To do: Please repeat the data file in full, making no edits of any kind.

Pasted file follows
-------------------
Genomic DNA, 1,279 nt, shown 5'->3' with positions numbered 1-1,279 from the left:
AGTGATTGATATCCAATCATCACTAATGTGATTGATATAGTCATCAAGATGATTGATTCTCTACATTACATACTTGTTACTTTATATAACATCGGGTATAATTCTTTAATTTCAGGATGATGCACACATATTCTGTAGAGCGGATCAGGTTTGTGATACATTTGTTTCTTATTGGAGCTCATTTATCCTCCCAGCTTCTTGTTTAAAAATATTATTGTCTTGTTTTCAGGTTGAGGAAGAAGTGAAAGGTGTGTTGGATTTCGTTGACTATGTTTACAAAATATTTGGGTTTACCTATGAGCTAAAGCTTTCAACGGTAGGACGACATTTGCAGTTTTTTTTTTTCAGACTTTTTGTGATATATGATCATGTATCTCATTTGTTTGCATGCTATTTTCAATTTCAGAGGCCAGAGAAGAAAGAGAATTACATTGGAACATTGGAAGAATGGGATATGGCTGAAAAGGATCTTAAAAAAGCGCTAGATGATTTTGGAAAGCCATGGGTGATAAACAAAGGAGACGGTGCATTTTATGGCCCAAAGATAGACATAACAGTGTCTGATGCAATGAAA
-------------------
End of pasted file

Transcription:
Genomic DNA, 1,279 nt, shown 5'->3' with positions numbered 1-1,279 from the left:
AGTGATTGATATCCAATCATCACTAATGTGATTGATATAGTCATCAAGATGATTGATTCTCTACATTACATACTTGTTACTTTATATAACATCGGGTATAATTCTTTAATTTCAGGATGATGCACACATATTCTGTAGAGCGGATCAGGTTTGTGATACATTTGTTTCTTATTGGAGCTCATTTATCCTCCCAGCTTCTTGTTTAAAAATATTATTGTCTTGTTTTCAGGTTGAGGAAGAAGTGAAAGGTGTGTTGGATTTCGTTGACTATGTTTACAAAATATTTGGGTTTACCTATGAGCTAAAGCTTTCAACGGTAGGACGACATTTGCAGTTTTTTTTTTTCAGACTTTTTGTGATATATGATCATGTATCTCATTTGTTTGCATGCTATTTTCAATTTCAGAGGCCAGAGAAGAAAGAGAATTACATTGGAACATTGGAAGAATGGGATATGGCTGAAAAGGATCTTAAAAAAGCGCTAGATGATTTTGGAAAGCCATGGGTGATAAACAAAGGAGACGGTGCATTTTATGGCCCAAAGATAGACATAACAGTGTCTGATGCAATGAAA